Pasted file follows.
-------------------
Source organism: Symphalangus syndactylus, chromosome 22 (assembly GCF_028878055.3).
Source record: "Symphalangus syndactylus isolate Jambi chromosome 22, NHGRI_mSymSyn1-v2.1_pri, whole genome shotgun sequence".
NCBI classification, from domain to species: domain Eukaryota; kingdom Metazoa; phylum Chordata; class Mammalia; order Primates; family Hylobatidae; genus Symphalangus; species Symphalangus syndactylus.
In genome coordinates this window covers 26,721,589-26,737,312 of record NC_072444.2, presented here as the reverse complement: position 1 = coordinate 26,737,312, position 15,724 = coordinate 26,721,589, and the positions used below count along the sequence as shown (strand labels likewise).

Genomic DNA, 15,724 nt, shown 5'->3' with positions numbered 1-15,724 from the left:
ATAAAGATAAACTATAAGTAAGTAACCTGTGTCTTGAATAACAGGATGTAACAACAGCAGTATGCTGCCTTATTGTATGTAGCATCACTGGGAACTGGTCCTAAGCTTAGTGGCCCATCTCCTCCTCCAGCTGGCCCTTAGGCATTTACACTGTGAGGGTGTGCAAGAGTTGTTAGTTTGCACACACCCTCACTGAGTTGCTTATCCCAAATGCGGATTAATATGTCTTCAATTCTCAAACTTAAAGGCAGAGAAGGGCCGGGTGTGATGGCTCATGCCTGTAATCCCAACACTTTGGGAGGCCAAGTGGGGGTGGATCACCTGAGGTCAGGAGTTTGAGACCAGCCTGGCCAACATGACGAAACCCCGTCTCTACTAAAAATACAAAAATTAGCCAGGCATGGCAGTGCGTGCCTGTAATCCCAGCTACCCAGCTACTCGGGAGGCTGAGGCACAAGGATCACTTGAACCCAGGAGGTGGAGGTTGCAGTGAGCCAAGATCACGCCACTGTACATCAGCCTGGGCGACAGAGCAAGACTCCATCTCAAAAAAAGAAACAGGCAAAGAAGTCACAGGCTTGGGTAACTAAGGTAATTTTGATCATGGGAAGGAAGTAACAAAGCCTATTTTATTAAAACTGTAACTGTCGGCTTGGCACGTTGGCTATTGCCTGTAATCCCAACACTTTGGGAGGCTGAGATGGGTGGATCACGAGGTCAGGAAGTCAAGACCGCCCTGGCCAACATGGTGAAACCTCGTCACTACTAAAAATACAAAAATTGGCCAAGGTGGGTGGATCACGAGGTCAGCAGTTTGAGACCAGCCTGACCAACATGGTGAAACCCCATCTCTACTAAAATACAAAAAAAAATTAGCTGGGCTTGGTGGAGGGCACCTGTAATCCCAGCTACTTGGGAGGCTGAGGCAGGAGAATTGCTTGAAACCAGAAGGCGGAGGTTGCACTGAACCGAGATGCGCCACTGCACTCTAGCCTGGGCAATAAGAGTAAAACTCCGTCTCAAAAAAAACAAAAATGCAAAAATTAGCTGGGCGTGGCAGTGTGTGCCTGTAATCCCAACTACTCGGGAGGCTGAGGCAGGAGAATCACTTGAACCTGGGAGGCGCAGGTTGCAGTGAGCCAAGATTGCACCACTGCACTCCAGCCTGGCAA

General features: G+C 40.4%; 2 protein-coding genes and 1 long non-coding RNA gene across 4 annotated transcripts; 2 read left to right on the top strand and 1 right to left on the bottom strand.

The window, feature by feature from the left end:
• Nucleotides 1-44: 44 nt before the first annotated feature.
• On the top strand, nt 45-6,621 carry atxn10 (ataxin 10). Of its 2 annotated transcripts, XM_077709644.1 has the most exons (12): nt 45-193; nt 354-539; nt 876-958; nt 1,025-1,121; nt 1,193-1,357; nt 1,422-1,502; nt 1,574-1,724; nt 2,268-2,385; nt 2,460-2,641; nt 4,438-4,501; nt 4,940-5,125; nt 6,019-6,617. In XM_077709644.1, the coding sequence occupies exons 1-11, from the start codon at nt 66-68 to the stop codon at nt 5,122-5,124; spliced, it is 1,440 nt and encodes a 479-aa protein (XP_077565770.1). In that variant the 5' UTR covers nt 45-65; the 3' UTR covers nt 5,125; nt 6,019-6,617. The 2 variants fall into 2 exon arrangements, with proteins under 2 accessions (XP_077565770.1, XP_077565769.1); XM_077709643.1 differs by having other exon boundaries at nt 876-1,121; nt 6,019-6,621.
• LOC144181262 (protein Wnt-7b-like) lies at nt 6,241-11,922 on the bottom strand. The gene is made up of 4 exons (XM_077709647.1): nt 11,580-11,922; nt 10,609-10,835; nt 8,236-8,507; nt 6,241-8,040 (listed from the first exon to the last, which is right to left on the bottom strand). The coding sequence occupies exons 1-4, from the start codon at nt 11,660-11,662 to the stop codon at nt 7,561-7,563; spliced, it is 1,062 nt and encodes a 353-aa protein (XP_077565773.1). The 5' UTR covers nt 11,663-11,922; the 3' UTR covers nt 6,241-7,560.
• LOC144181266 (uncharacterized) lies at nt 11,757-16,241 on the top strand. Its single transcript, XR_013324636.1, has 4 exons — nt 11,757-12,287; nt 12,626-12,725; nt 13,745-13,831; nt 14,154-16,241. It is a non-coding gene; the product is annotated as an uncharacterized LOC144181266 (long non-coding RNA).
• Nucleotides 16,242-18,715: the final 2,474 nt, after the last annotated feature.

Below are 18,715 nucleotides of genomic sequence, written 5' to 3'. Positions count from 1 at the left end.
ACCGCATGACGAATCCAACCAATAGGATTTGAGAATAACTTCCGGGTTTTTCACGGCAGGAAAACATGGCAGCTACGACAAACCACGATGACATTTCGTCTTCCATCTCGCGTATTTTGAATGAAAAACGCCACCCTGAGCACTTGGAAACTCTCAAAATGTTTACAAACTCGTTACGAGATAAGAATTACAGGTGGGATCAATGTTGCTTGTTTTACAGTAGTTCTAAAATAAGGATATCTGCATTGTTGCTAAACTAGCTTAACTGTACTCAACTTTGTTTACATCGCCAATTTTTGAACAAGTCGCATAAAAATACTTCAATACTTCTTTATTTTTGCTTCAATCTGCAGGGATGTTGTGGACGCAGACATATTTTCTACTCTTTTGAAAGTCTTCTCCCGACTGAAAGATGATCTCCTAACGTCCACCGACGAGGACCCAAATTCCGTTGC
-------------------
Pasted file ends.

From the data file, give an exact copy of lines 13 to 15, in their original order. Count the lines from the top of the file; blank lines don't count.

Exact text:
• Nucleotides 16,242-18,715: the final 2,474 nt, after the last annotated feature.

Below are 18,715 nucleotides of genomic sequence, written 5' to 3'. Positions count from 1 at the left end.
ACCGCATGACGAATCCAACCAATAGGATTTGAGAATAACTTCCGGGTTTTTCACGGCAGGAAAACATGGCAGCTACGACAAACCACGATGACATTTCGTCTTCCATCTCGCGTATTTTGAATGAAAAACGCCACCCTGAGCACTTGGAAACTCTCAAAATGTTTACAAACTCGTTACGAGATAAGAATTACAGGTGGGATCAATGTTGCTTGTTTTACAGTAGTTCTAAAATAAGGATATCTGCATTGTTGCTAAACTAGCTTAACTGTACTCAACTTTGTTTACATCGCCAATTTTTGAACAAGTCGCATAAAAATACTTCAATACTTCTTTATTTTTGCTTCAATCTGCAGGGATGTTGTGGACGCAGACATATTTTCTACTCTTTTGAAAGTCTTCTCCCGACTGAAAGATGATCTCCTAACGTCCACCGACGAGGACCCAAATTCCGTTGC